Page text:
Fire District seeks countywide ban, again

Esperance residents can now petition to ban their use
By Brian Soergel | Jun 30, 2017

As it has since 2005, the county’s largest fire district is again asking the Snohomish County Council to adopt a ban on the sale and discharge of fireworks in unincorporated areas.

The Snohomish County Fire District 1 Board of Commissioners earlier this month unanimously adopted a resolution in support of a countywide fireworks ban. It presented the resolution at a County Council meeting June 19.

Fire District 1 serves more than 200,000 residents in Edmonds, Brier and Mountlake Terrace, as well as in unincorporated south Snohomish County. That includes unincorporated Esperance between 220th and 228th streets SW.

Those three cities ban personal fireworks at all times, but the discharge of fireworks is legal on July 4 in unincorporated areas, including Esperance. Fireworks also are banned in Everett, Gold Bar, Lynnwood, Marysville, Mill Creek, Mukilteo and Woodway.

Fire District 1 spokeswoman Leslie Hynes added that the County Council has no authority to ban fireworks on the Tulalip Indian Reservation, although the Fire District would like it to do so.

Fireworks have been responsible for more than $3.25 million in property loss in Fire District 1 since 2005, displacing 15 households from homes and apartments, said Commissioner Jim McGaughey, Fire District 1 Board chairman.

“Fireworks use puts people and property at risk every July 4,” he said. “This is predictable, but also preventable.”

If you have an emergency, where there is an immediate threat to life or property, you should contact 911. If you need to report the illegal use of fireworks, you should call the nonemergency line at 425-775-3000.

Officers dispatched to fireworks complaints in Edmonds will investigate as call volume allows, Edmonds Police Sgt. Josh McClure said. If they observe a violation, they have the discretion to educate the violator or enforce the Edmonds Municipal Code banning the possession, use and discharge of fireworks.

“Fireworks may be confiscated and will then be brought to the police department,” McClure said, “where they are disposed of in a hazardous materials container.”

Citizens can petition

Although unsuccessful in a county-wide ban for more than 10 years, in 2016 the County Council adopted an ordinance allowing citizens in unincorporated areas to petition for a neighborhood fireworks ban.

No petitions have been filed, Fire District 1 spokeswoman Leslie Hynes said.

The County Council last year also granted the County Fire Marshal the ability to impose an emergency ban on fireworks during times of extreme drought.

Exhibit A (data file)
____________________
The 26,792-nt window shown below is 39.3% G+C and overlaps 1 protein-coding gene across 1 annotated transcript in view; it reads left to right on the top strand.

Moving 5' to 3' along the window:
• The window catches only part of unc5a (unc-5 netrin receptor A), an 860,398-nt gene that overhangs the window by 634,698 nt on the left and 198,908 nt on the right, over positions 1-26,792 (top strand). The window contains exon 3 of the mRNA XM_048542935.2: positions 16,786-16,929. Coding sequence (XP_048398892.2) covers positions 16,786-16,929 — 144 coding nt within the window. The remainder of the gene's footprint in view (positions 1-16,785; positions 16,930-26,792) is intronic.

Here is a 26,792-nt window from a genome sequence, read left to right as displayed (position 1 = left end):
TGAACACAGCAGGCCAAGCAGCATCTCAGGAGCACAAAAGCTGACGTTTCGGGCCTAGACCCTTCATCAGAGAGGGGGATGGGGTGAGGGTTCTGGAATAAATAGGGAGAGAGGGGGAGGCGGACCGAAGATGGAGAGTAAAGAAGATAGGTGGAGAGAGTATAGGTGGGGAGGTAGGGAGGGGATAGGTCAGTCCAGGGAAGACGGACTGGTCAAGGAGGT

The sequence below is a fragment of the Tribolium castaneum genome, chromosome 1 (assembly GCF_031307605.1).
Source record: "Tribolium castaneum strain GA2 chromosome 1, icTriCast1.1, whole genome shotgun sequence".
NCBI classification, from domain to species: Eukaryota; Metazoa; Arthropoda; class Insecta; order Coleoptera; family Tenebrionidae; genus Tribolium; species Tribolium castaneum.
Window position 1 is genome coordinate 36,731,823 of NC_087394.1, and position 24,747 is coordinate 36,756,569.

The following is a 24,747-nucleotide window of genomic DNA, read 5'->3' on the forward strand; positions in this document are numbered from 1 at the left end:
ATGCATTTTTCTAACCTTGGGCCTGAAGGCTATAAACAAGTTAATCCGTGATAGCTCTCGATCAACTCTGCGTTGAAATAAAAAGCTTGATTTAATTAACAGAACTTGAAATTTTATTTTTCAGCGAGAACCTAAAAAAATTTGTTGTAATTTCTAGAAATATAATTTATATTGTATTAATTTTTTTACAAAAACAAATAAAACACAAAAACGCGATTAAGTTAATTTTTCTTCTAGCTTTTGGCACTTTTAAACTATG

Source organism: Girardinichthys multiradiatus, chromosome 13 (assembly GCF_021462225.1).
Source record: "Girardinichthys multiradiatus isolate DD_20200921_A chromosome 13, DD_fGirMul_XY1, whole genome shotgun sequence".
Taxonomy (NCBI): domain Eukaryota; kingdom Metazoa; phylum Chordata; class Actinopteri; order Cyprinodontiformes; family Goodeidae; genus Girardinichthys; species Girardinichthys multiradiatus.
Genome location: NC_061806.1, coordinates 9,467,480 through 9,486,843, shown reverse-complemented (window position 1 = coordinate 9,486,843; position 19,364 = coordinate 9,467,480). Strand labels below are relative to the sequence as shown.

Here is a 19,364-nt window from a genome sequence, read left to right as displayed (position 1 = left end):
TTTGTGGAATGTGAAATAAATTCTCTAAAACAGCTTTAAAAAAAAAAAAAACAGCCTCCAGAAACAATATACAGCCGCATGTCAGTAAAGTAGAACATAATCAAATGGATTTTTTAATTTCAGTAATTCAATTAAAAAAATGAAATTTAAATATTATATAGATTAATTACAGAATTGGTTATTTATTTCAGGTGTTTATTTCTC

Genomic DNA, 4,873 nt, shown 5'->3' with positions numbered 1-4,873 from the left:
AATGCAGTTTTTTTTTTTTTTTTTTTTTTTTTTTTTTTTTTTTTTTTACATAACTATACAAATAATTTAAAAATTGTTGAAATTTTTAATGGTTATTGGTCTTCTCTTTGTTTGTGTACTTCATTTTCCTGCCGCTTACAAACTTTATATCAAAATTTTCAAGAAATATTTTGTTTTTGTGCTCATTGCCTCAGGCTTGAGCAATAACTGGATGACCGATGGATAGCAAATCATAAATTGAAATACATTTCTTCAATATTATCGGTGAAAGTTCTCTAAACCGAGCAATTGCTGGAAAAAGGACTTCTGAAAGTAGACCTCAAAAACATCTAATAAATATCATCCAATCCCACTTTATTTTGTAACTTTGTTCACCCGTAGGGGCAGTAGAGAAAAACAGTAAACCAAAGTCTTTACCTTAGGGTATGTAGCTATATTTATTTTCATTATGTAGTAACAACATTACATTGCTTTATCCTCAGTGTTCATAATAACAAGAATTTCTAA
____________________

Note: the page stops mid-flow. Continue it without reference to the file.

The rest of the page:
“While these changes are a step in the right direction, we continue to support a county-wide ban.” McGaughey said. “Citizens tell us they’re afraid to leave their homes on July 4 because of all the fireworks going off in their neighborhoods. We are asking for a ban to restore their sense of security, reduce injuries and cut property losses.”

He noted the Fire District 1 resolution seeks a ban that would apply only to private fireworks use, and would still allow for professional displays, such as the annual Chamber of Commerce-sponsored display at Civic Park in Edmonds.

“Those who think it wouldn’t be the Fourth of July without fireworks could attend a public display put on by trained professionals,” McGaughey said. “That’s the safest way to enjoy fireworks.”

Banning fireworks can be an effective method for reducing fireworks injuries and property loss, Interim Fire Chief Brad Reading said.

“Bans in Edmonds and Mountlake Terrace have been effective in reducing our call volumes, property loss and injuries.”

Typically, Fire District 1’s call load in the unincorporated area more than doubles on July 4, Hynes said.

To help handle the heavy volume of fireworks-related 911 calls expected on the holiday, Fire District 1 will have additional firefighters on duty July 4. “This will supplement the around-the-clock staffing we regularly provide at 12 fire stations in south Snohomish County,” Reading said.

State Fire Marshal Charles M. Duffy, who said there were 327 fireworks-related injuries and/or fires reported to his office by fire departments and hospital emergency rooms in 2016, reminds Washingtonians that the purchase of fireworks over the internet is illegal.

Fireworks must be purchased from a licensed retail fireworks stand during the legal sales period, which began June 28 and continues through July 5.


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